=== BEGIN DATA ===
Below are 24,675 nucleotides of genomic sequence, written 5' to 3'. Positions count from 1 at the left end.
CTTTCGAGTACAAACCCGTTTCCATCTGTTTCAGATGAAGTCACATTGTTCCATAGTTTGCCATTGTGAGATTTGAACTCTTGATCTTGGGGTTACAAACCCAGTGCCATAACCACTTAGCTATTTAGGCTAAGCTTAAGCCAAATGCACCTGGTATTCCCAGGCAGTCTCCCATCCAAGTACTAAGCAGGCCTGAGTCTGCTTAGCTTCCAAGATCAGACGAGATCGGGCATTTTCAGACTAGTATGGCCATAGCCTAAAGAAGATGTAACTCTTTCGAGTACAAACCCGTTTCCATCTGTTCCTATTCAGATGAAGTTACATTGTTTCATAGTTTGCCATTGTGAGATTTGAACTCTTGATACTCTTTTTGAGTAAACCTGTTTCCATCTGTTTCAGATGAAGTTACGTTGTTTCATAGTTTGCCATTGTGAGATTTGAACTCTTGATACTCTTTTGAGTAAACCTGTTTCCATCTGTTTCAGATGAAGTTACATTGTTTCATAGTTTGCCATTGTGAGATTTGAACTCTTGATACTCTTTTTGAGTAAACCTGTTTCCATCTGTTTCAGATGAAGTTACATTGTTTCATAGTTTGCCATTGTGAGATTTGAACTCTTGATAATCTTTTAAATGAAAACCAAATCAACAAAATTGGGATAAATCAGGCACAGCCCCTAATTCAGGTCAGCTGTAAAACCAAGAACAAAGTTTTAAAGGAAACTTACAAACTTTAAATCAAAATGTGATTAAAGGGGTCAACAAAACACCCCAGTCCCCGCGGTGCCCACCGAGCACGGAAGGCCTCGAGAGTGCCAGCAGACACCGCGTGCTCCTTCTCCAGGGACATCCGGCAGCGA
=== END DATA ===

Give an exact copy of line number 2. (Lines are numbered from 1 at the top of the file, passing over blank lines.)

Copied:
CTTTCGAGTACAAACCCGTTTCCATCTGTTTCAGATGAAGTCACATTGTTCCATAGTTTGCCATTGTGAGATTTGAACTCTTGATCTTGGGGTTACAAACCCAGTGCCATAACCACTTAGCTATTTAGGCTAAGCTTAAGCCAAATGCACCTGGTATTCCCAGGCAGTCTCCCATCCAAGTACTAAGCAGGCCTGAGTCTGCTTAGCTTCCAAGATCAGACGAGATCGGGCATTTTCAGACTAGTATGGCCATAGCCTAAAGAAGATGTAACTCTTTCGAGTACAAACCCGTTTCCATCTGTTCCTATTCAGATGAAGTTACATTGTTTCATAGTTTGCCATTGTGAGATTTGAACTCTTGATACTCTTTTTGAGTAAACCTGTTTCCATCTGTTTCAGATGAAGTTACGTTGTTTCATAGTTTGCCATTGTGAGATTTGAACTCTTGATACTCTTTTGAGTAAACCTGTTTCCATCTGTTTCAGATGAAGTTACATTGTTTCATAGTTTGCCATTGTGAGATTTGAACTCTTGATACTCTTTTTGAGTAAACCTGTTTCCATCTGTTTCAGATGAAGTTACATTGTTTCATAGTTTGCCATTGTGAGATTTGAACTCTTGATAATCTTTTAAATGAAAACCAAATCAACAAAATTGGGATAAATCAGGCACAGCCCCTAATTCAGGTCAGCTGTAAAACCAAGAACAAAGTTTTAAAGGAAACTTACAAACTTTAAATCAAAATGTGATTAAAGGGGTCAACAAAACACCCCAGTCCCCGCGGTGCCCACCGAGCACGGAAGGCCTCGAGAGTGCCAGCAGACACCGCGTGCTCCTTCTCCAGGGACATCCGGCAGCGA